Consorzio Collio 2024 (175x100)

Wine entrepreneurs, creators of a “dream in a bottle”, telling the world about Made in Italy

Reflections from Riccardo Cotarella, Antonio Galloni (Vinous), Brunello Cucinelli and the Minister of Agriculture, Francesco Lollobrigida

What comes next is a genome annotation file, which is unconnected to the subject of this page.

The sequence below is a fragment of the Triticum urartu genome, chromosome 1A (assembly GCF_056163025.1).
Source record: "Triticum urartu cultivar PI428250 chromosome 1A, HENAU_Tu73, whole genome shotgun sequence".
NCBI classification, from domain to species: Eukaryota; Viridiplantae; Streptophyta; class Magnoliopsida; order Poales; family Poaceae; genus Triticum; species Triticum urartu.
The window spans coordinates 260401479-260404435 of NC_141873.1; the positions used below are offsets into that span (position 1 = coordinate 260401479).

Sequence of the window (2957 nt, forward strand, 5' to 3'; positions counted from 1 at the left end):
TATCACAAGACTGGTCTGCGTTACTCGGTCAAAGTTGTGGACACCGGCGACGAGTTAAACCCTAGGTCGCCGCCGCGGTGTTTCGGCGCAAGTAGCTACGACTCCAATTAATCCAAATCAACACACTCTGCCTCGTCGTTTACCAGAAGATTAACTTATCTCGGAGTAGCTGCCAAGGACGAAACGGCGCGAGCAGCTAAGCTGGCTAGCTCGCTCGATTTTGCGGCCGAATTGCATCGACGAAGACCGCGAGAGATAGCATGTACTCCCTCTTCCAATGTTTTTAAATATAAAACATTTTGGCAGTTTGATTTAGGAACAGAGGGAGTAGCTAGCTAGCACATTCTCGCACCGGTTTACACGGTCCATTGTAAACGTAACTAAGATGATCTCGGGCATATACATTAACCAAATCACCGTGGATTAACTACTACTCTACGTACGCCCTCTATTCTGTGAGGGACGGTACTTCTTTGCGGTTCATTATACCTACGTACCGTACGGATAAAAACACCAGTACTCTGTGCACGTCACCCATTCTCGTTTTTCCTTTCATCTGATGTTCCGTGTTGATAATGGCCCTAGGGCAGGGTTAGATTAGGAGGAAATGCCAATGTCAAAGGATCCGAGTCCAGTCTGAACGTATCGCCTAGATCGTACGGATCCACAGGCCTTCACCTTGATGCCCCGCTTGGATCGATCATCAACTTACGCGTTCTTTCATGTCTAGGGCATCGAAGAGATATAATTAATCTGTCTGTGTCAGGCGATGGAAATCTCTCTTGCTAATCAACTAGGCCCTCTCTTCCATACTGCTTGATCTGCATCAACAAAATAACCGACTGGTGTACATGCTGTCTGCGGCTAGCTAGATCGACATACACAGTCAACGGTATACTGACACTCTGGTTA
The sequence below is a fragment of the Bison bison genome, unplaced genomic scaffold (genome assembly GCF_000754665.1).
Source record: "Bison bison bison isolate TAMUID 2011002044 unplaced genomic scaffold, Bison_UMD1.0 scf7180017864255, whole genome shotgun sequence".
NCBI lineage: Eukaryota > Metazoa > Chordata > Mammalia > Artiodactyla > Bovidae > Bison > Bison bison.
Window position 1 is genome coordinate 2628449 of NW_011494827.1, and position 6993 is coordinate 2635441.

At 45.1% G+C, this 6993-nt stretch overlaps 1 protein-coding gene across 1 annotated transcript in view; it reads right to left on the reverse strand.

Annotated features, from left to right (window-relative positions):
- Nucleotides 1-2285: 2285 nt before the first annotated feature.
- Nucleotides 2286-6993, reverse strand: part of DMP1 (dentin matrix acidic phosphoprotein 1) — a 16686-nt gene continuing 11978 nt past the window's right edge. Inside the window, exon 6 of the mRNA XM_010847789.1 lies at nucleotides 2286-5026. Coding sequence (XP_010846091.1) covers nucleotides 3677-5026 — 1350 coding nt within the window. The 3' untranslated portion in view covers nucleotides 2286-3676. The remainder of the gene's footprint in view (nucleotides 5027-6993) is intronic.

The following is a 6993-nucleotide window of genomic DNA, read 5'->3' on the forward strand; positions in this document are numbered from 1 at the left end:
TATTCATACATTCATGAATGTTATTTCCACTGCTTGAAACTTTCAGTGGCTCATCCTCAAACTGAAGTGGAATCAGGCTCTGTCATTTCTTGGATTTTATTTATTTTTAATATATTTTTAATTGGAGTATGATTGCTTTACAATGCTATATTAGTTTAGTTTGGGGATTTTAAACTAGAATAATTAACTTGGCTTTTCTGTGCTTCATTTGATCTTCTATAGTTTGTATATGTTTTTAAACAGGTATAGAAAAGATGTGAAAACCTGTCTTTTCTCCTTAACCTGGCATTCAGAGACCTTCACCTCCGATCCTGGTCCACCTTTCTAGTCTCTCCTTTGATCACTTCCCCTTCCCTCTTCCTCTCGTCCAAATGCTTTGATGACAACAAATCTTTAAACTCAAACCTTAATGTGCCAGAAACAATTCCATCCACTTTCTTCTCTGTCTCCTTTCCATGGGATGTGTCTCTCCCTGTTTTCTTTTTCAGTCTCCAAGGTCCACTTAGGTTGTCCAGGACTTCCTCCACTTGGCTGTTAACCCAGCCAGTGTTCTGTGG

The world of wine needs enologists who become more and more entrepreneurs, and entrepreneurs who put the dignity of work even more at the center, with higher salaries but also with workplaces capable of giving well-being to those who work and of stimulating their skills and creativity. Entrepreneurs who, as has always been the case, must continue to beat the markets, to be present and in the forefront, in constant contact with the trade and with consumers, who, through wine, seek a piece of that dream, of that Italian lifestyle made of conviviality, beauty, history, landscapes, art, and quality in general, which in the world is loved more than sometimes, in Italy itself, we can understand. A wine that, moreover, needs to see its economic, social, environmental and cultural value reaffirmed even more, in order to defend itself from the increasingly strong wave of “neo-prohibition”, which, together with a struggling world economy and a geo-political and moral climate undermined by the many wars and tensions that are experienced every day, is experiencing a major drop in consumption, which seems increasingly structural and is not easy to manage for a sector that lives, on average, on lower economic margins than other sectors. Synthesized message coming from the Assoenologi Congress, staged in Cagliari, “signed” in four voices by the president of Italian and World Enologists, Riccardo Cotarella; entrepreneur-humanist and wine producer Brunello Cucinelli; journalist Antonio Galloni (Vinous), considered one of the world’s most influential wine critics; and the Minister of Agriculture, Francesco Lollobrigida. “Wine is an across-the-board love. It is a symbol of our country and our land. We must be aware that we enologists”, said Riccardo Cotarella, “have professionally led a revolution in wine, with a view to quality and sustainability. But we cannot live off the land, on the contrary. We need to be even more precise, more present, willing to make more sacrifices, and we need a visceral knowledge of the market and its changes. Our wine must be successful in the market, or it has no value. We are born technicians, but we need to grow, broaden our skills. We have to become entrepreneurs, though, and that is difficult, because the entrepreneur is multifaceted. He must have a 360-degree culture, scientific but also humanistic. We have to know how to tell about wine by fascinating people; we cannot talk about pH. We have to know the changing market well. We must recognize that today we produce too much wine compared to what the market demands. In 2023 we produced, in Italy, 12 million hectoliters of wine less than the average production. But even with less produced, wine prices have not increased on the market. This clearly tells us that we need to revise many things, focusing on lower production and greater valorization of our wines”. A valorization that also passes through the story of the identity of Italian wine, the valorization of its peculiarities, its biodiversity and its quality, to be communicated by telling the Italian way of life, the Italian dream that wine encloses in the bottle, with the wine medium of the territories, of their beauty, their history and culture, and not only. As recalled, Antonio Galloni, reporting from Los Angeles, one of the most important cities in that U.S. which is the first wine market in the world and the first foreign landing place for Italian wine. Who looks at this moment of impasse with a certain serenity. “It is a peculiar time, but I have learned over the years to give in less to easy enthusiasm when things are going well, but also to be less pessimistic when they are going badly. It is true that consumption has changed. People buy wine differently, maybe they no longer buy a 6-bottle case of one wine, but 6 different wines. Consumers are less tied to individual companies or brands, and also many don't even have where to store it well, so compared to the past maybe you buy a bottle at the time you want to drink it, and you don’t do much “cellaring” at home anymore. People talk about disinterest on the part of younger people”, Galloni said, “but I don’t believe that so much. In the events, tastings and courses that we do, there are a lot of 30-year-olds, who are interested in wine, and who are starting to make their professions, through which they will have a good spending capacity, and they will also buy a lot of good wine. This is a type of consumer that we need to cultivate. But they have a different approach than in the past, they want to experience tastings, experiences, they don't just want the glass, they want to experience the context of wine, and we have to adapt, but I am very confident about the future. Then there is no doubt that people are looking for fresher and lighter wines than in the past, and this is happening hand in hand with a change in eating styles. And companies must be able to adapt, but without becoming too much of a slave to the market. An approach must be found that reconciles the needs of the market without disrupting what has worked to date. This is your job as winemakers: sometimes there is a lack of trust in some of your territories, and in some of your grape varieties. We need more emphasis on terroir, and on native grape varieties, from the combination of which come wines that express the identity of places, which is the strength of Italian wine. Which is an important piece of the “Italian dream” that so many Americans, and others, have, who look to Made in Italy as an expression of the “dolce vita”, fashion, cinema, art, design. Italy has this unique strength, the strength of a “dream” that needs to be put a little more into the bottle as well. And it must be told, with the entrepreneurs, the producers, who must be more and more present of the market, participate in more events, do more promotion, also thanks perhaps to the Ocm vino funds, which help from an economic and fiscal point of view, and which must be used well”. With the entrepreneur, the wine producer, then, who must make himself the narrator of a liquid dream, wine, which encompasses so many elements. But which holds when everything is in balance, as recalled by Brunello Cucinelli, humanist entrepreneur par excellence, king of cashmere and wine producer, in his Solomeo, in Umbria, with the wine direction of Riccardo Cotarella himself, interviewed on the stage of Assoenologi by the “Tg1” journalist, Anna Scafuri (and named “Personality of the Year 2024” and Honorary Member Assoenologi, ed.). “Today there is a lot of talk about sustainability. Which is a complex thing, though. There is climate sustainability, but also economic sustainability, which is only possible when the work is remunerative. There is cultural sustainability, but also spiritual, technological, moral. And man, in every field, is at his best when everything is in balance. Today there is a lot of talk about Artificial Intelligence, a few days ago I hosted the top management of companies like Microsoft, Apple, Ibm, Google ... over a good plate of pasta, a glass of wine, under the stars, however, they were not talking about technology, but about ideas, about spirituality. Artificial Intelligence scares, but it will help us a lot too, and it will not replace man. We are facing a new Renaissance. Provided, however, that we put the dignity of work back at the center, which is a fundamental issue. In the 1960s, parents were pushing their children to be laborers. Not today, it is almost a “disgrace”. But we need to restore dignity to blue-collar labor, which is fundamental, for agriculture, but also for fashion. Otherwise in the future the problem will not be who to sell our wines, our clothes to, but finding who will hoe the vineyard, the olive trees, or who will produce a jacket or a sweater. And then we as entrepreneurs have to create different working conditions, be more generous with wages, creating better workplaces, and, of course, looking for the right profit, because we are businesses, and, in my opinion, the right profit is around 10% of turnover. The rest of the profits should be redistributed. And we need to enhance our products more, including wine. Even with a little more aesthetics, with better storytelling. And we must not be afraid to raise prices when there is quality. We must have the courage to tell our stories, to tell our stories, we must believe in great values, and transfer them to the product and to the market. Most importantly, we must not lose the will to live and joke. We must follow three simple rules that have been valid since the time of the Roman Empire: work honestly, create no harm for anyone, and to each his own. From the world we Italians are seen in a special way, as journalist Antonio Galloni said. We need to realize this and enhance this aspect”. And what makes Italy special, in the world, is also wine, as the Minister of Agriculture, Francesco Lollobrigida, once again reminded us. “God, for those who believe, or nature, for everyone, gives us grapes. The winemakers of give us the excellence of wine, which consumers want to know more and more. Wine is the center of the table in catering, it is the pillar of promoting Italian quality, it is an element of identity that makes Enotria the center of wine culture. Wine is a suggestive emblem of our model of life, linked to territory, beauty, art and culture, and we must think about its value but also about the risks it runs, because there are those who attack it and those who belittle it. There are, for example, those who have a positive opinion of wine, including for health, and those who consider it a mere alcoholic beverage, although we have stressed many times that wine also contains a minority part of alcohol, by the way not added from outside, but it is also much more. On labels, which should be as detailed as possible, to simplify I would write, “look at how an Italian eats and follow his example”: we are the longest-living population together with Japan, and wine has been an element of our cultural and food identity for thousands of years. Wine, according to many, again if drunk in moderation, is also good for the body. But it is certainly good for the mind and for conviviality, which soothes. And perhaps, in hyperbole, if conviviality fails to prevent wars and conflicts, it can lead to good treaties. But without wine,”, Lollobrigida said, “it is difficult to think about conviviality. Wine is linked to the land, to grape varieties, to tradition, to the preparation of those who have put together wisdom over time, and this is summed up in the PDO and PGI. Italy is strong on quality, not quantity, although sometimes the quantity of product is excessive and more work should be done on value. PDO and PGI are a model against standardization, which economically, on the other hand, would be advantageous for those few who would have the power to reduce costs and concentrate supply chain management in the hands of a few.”. Of course, one cannot miss a look at the future of the European Union, in view of the upcoming EU Parliament elections. “I would like a Europe that puts agriculture back at the center, as it was when it was born. It is fundamental. United Europe came into being to avert the danger of reliving the wars that ravaged the continent in the first half of the 1900s, but also around agriculture. They wanted to have the guarantee of access to food, because many had known starvation, and the guarantee of the preservation of territories, because the founders, including Italy, understood that uncultivated territories would become depopulated, and degraded. The CAP, Community Agricultural Policy, was born to guarantee income for farmers. Here, today I would like to see a Europe that puts agriculture back in the picture, without which there is no food security. Covid”, Minister Lollobrigida said, “taught us that freedom can be lost even without having committed crimes. We learned that if energy is in the hands of dictators, we are not safe. And food security can also be at risk if we do not return to investing in agriculture as a priority. Europe must become proud again of its products, of their value, starting precisely with wine”.